Mariah Carey is back and making an early bid to save Christmas 2020

Welcome to Subtweets. Each week, Jenessa Williams unpacks the topics setting the Twittersphere alight. This week, it's Mariah's comeback.

Who does pop personality quite like Mariah Carey? A beacon of excess with the voice of five octaves, she remains one the true few pop divas we have left, shrouded in butterflies and catty rumours that she shrugs off with all the effort of disrobing from a cashmere stole at the end of a fancy premiere.  In many ways, she is stan culture before stan culture really existed; her legendary ‘I don’t know her’ comment about Jennifer Lopez has become meme folklore, as has the rumour that she simply ‘won’t do stairs’.

Her unapologetic approach to being a diva is partially a testament to her self-confidence, but also to her desire to entertain, to feed us titbits of high-maintenance comedy that sustain the image of celebrity as pure entertainment and glamour. If there is ever a joke, she is 100% in on it. For right or wrong, very few legends are born out of a passive personality – Carey is the living embodiment of pure show businesses, 365 days a year.

Given the events of 2020, you can imagine that Mariah has realised she might need to dig a little deeper than normal to give us the joy we so desperately need. It may only be October, but signs of Christmas are already creeping themselves onto shop shelves – Advent calendars next to the face masks, festive-scented hand sanitiser on gift box 2-4-1. With people self-isolating away from loved ones, it’s going to be a very different celebration this year, one fraught with sadness and introspection. ‘All I Want for Christmas Is You’? More like ‘All I Want For Christmas Is A Vaccine, An Election Loss for Trump and An All-Inclusive Holiday With The Non-Racist Mates I Haven’t Seen In Six Months’.

Nonetheless, our Unofficial Mrs Claus has stepped in early to do her bit for morale. Tweeting an image of three directors’ chairs with a Christmas tree emoji, she sent fans into a tailspin, speculating who might have been blessed with the opportunity to join Mariah’s iconic collaboration list. Ariana Grande seems to be a given, but the ‘JH’ is still the stuff of delicious stan debate – Jennifer Hudson?  J-Hope? Jools Holland skipping the Hootenanny to break out a piano solo?

In many ways, the actual song or event being alluded to is far from the most valuable bit – it’s the discourse, the fannish distraction and playful guessing game that Mariah is so very good at. By planting the seed in October, she gives us ages to giggle amongst ourselves and make memes of her competing with Ariana to secure the highest whistle note, or to whip up excitement in the notoriously attentive and sizeable K-Pop fandom. Will it be a female empowerment anthem to rival ‘WAP’, or will it be a moment of wholesome family fun? Cynical or not, she has ensured that her name will trend on Twitter from here right through to Christmas, no questions asked.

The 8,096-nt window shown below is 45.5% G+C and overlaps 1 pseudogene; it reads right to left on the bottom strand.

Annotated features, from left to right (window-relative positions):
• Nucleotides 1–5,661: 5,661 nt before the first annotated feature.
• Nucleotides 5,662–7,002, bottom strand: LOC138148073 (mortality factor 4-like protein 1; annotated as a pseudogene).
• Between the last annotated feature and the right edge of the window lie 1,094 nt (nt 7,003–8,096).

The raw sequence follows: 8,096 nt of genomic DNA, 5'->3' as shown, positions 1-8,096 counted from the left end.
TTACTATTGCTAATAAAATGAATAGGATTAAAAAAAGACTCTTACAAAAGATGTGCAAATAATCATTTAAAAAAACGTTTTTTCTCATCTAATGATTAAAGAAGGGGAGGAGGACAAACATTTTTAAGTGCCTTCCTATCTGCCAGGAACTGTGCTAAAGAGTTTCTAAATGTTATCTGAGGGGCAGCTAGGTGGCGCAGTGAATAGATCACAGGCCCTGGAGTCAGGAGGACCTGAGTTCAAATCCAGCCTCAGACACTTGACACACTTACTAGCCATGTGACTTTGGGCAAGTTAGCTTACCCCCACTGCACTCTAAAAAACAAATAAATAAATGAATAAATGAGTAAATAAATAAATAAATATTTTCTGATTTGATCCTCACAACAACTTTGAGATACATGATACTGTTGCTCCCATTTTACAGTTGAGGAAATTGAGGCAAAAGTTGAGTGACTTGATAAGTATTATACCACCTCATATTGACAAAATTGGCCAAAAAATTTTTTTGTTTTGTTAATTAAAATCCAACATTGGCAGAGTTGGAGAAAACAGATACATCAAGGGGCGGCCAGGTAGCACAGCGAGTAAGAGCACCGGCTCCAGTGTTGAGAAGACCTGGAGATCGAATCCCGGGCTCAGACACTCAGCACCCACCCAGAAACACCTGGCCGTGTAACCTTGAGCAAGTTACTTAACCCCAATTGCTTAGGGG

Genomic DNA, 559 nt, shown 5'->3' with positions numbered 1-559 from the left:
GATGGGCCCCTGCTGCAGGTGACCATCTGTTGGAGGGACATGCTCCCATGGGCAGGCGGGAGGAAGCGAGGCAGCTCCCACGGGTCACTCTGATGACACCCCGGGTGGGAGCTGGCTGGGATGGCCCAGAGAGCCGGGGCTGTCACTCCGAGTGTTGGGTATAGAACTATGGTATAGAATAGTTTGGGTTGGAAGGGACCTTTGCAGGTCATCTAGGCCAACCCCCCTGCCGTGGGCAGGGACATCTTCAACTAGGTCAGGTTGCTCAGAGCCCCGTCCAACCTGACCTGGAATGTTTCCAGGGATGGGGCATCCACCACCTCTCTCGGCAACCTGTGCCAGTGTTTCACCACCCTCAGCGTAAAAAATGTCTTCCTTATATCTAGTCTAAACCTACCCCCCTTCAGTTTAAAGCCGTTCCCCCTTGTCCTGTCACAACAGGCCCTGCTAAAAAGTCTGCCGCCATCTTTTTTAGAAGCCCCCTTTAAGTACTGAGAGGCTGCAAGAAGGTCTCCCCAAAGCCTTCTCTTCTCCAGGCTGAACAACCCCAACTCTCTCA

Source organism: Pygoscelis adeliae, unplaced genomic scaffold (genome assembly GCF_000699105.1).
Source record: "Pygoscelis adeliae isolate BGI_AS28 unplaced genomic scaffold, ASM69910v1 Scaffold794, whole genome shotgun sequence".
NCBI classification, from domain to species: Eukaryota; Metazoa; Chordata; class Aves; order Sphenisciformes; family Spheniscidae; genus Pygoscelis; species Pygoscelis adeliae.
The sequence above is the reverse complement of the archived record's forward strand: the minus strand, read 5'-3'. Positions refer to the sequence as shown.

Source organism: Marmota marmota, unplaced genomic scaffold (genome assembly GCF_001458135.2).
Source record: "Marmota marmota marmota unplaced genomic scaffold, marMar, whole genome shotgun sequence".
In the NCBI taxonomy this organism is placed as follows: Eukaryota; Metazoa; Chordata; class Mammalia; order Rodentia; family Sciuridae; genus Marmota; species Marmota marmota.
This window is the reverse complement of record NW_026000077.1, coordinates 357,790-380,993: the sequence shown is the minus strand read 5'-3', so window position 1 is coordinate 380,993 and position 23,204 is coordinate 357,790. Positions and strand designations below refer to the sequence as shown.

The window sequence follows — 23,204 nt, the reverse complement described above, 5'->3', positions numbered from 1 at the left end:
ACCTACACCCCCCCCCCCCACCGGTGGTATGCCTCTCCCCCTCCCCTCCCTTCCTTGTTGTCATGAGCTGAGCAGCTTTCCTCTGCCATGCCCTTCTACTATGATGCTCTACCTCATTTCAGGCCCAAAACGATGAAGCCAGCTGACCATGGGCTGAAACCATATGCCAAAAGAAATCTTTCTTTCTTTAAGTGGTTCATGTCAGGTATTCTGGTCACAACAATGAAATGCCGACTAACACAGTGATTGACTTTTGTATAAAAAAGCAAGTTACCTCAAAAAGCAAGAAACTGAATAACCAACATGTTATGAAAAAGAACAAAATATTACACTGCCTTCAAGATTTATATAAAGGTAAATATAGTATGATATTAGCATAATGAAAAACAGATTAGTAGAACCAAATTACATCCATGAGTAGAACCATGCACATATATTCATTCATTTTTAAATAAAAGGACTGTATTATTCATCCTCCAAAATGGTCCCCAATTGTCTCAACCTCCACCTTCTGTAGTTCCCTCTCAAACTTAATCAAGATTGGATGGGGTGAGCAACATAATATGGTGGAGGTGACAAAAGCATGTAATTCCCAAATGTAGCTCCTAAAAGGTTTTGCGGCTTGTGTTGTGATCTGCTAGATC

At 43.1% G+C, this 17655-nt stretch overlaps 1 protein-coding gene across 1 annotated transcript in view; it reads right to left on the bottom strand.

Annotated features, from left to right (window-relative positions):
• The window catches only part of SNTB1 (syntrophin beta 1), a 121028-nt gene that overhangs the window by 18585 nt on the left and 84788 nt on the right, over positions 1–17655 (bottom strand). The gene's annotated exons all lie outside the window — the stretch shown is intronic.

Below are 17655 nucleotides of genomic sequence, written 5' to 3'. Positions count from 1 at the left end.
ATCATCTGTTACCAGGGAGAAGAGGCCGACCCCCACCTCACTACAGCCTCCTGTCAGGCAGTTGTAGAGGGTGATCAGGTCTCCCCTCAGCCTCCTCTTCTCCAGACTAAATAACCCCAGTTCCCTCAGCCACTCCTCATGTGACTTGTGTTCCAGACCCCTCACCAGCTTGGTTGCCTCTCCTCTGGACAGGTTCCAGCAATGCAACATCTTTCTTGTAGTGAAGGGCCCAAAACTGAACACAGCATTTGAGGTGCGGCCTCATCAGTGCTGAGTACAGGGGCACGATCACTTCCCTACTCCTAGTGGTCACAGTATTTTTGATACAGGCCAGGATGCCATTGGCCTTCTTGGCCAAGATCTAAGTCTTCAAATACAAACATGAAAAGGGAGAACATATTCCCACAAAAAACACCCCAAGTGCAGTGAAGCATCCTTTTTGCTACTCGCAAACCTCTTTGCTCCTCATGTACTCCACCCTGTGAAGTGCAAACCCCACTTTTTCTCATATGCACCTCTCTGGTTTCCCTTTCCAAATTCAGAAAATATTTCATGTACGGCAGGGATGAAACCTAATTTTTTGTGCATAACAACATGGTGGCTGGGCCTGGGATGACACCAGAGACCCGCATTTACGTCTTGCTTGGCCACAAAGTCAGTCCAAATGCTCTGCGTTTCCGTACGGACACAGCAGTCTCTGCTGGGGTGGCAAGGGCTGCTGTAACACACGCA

Of course, Mariah also knows when to get serious. If she isn’t trending over All I Want For Christmas’s 2020 reboot, it’s with news of her ‘undiscovered’ 90s alt album, or with the release of her long-awaited autobiography. Three years in the making, ‘The Meaning Of Mariah Carey’ is set to fill stockings aplenty this winter, but for those coming to it expecting pure dispatches from marble-topped decadence, they might find it a humbling experience.

The youngest child of an African-American father and a white mother, Carey is mixed-race but has been presumed white for a great degree of her career, despite her attempts to speak on the subject both in interviews and lyrics. As a result, the book is heavily indebted to conversations of race and music industry pressures, exploring topics of colour privilege that feel particularly timely as the world grapples with identity politics. In conversation with The Guardian, she explains that by writing ‘All I Want For Christmas…’, she was trying to contrast with the memories of years of miserable childhood holidays while in a neglectful and abusive household at the hands of her older siblings.

Though you might read it differently, she wallows in those misfortunes no more than you would expect from someone writing a book entirely about their own experience, tempering it instead with all the Mariah-brand caricature-humour you have come to expect – wind machines, sartorial choices, fleeting romantic encounters.  All that glitter and all that decadence is a fight story – the hard-gotten gains of success from somebody who was never set up to make it, and who deserves to enjoy the fruits of their labour.

Fans might ask ‘why now’. Mariah has long had enough stories to fill a #1 New York Bestseller, but somehow, the piece of herself that she shares with the world in 2020 feels more than appropriate for this year. There is pain and pulling oneself out of it, racial tension and learning to be comfortable with who you are. There is that magnificent grunge album reveal – perfectly timed as we begin to abandon the boundaries of genre and embrace multitudes. Hers is a story of hope and resilience, but when it all gets too much, there is also sweet, sweet fantasy – the glorious distraction of entertainment, of cocooning yourself in self-isolation and losing yourself in the pop-joy that will inevitably be that Christmas hit hinted at on Twitter. Whether we call ourselves fans or not, we all need a little joy this upcoming holiday season. A pop star who always knows precisely what her audience needs, Mimi delivers quite the present.

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